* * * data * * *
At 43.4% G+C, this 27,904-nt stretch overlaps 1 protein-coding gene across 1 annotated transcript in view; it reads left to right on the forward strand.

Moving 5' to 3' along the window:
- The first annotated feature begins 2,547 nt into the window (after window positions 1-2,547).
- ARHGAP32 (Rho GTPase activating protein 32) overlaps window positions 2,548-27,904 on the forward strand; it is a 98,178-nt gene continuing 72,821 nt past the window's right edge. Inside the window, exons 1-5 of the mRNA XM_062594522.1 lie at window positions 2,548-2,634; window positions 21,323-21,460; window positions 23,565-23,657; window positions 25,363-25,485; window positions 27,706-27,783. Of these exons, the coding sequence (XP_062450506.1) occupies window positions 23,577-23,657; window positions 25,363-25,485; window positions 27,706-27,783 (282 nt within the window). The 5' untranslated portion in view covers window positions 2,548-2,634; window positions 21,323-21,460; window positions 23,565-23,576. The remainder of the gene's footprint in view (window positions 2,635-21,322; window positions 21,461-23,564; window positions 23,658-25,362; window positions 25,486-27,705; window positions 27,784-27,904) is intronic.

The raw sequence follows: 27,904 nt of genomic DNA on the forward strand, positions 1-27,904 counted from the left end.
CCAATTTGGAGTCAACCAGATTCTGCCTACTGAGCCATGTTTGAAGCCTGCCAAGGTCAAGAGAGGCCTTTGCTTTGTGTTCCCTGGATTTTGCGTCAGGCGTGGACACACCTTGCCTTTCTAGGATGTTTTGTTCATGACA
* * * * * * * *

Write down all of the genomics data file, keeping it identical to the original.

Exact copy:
At 43.4% G+C, this 27,904-nt stretch overlaps 1 protein-coding gene across 1 annotated transcript in view; it reads left to right on the forward strand.

Moving 5' to 3' along the window:
- The first annotated feature begins 2,547 nt into the window (after window positions 1-2,547).
- ARHGAP32 (Rho GTPase activating protein 32) overlaps window positions 2,548-27,904 on the forward strand; it is a 98,178-nt gene continuing 72,821 nt past the window's right edge. Inside the window, exons 1-5 of the mRNA XM_062594522.1 lie at window positions 2,548-2,634; window positions 21,323-21,460; window positions 23,565-23,657; window positions 25,363-25,485; window positions 27,706-27,783. Of these exons, the coding sequence (XP_062450506.1) occupies window positions 23,577-23,657; window positions 25,363-25,485; window positions 27,706-27,783 (282 nt within the window). The 5' untranslated portion in view covers window positions 2,548-2,634; window positions 21,323-21,460; window positions 23,565-23,576. The remainder of the gene's footprint in view (window positions 2,635-21,322; window positions 21,461-23,564; window positions 23,658-25,362; window positions 25,486-27,705; window positions 27,784-27,904) is intronic.

The raw sequence follows: 27,904 nt of genomic DNA on the forward strand, positions 1-27,904 counted from the left end.
CCAATTTGGAGTCAACCAGATTCTGCCTACTGAGCCATGTTTGAAGCCTGCCAAGGTCAAGAGAGGCCTTTGCTTTGTGTTCCCTGGATTTTGCGTCAGGCGTGGACACACCTTGCCTTTCTAGGATGTTTTGTTCATGACA